The vision for DIID was borne from a chess club I started a in college. As the club grew I became a servant-leader, shepherding neurodivergent students from across the spectrum of diagnoses. They were the smart kids; I did my best to fit in and hold the space. The club thrived because we came for the chess and stayed sometimes 7 hours/day for 4 days a week—for the conversation.
Later, having had the privilege to design solutions for millions of people at startups and enterprises, I've rarely met a colleague who reminded me of my friends from chess club. We're not often recruited for leadership or management roles, as interviewing can test our social fluency and visibility for promotion.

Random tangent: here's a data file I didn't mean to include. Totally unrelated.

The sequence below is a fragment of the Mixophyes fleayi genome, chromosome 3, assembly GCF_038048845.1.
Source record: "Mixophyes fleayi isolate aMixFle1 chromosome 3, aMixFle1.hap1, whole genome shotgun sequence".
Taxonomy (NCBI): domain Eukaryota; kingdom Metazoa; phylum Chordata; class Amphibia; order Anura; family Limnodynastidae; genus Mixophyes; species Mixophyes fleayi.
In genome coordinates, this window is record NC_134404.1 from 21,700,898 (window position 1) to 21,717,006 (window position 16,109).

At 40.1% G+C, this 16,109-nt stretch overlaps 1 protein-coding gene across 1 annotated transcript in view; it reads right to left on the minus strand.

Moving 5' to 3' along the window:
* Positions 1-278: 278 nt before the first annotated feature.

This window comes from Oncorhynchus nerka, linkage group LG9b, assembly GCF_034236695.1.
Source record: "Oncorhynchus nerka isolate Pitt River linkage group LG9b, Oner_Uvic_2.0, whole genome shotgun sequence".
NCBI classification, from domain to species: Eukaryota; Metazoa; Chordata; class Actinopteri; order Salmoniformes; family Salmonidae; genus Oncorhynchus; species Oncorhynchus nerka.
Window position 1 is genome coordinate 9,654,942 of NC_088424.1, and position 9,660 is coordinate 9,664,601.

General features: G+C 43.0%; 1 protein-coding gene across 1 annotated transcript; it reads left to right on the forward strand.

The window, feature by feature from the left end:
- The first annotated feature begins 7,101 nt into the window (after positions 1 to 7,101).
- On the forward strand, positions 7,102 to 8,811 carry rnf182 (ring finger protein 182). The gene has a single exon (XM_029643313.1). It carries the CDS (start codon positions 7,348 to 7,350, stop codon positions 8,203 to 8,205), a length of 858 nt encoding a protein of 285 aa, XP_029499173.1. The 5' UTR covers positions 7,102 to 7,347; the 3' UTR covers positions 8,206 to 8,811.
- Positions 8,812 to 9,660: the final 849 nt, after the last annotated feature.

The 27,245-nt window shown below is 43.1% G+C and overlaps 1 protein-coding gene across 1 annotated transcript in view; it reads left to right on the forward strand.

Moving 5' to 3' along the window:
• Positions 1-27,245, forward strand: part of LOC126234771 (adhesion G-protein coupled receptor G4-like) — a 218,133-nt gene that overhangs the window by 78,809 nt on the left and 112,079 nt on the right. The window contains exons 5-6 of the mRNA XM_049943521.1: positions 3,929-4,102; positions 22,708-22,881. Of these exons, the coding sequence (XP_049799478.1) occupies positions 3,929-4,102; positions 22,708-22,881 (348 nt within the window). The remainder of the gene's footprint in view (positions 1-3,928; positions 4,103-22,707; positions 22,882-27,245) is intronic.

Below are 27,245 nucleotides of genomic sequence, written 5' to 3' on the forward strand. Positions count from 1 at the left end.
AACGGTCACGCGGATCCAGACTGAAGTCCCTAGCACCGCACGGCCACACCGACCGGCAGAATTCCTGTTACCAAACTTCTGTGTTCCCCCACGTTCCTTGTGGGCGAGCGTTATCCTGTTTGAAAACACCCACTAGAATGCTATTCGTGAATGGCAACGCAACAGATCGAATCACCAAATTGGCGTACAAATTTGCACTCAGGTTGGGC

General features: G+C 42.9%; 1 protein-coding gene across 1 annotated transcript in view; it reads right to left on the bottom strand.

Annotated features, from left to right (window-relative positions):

This realization motivates me to advocate for more inclusion and empowerment initiatives for the neurodivergent, because I don't agree that neurodivergence should preclude you from leading the way.connect with me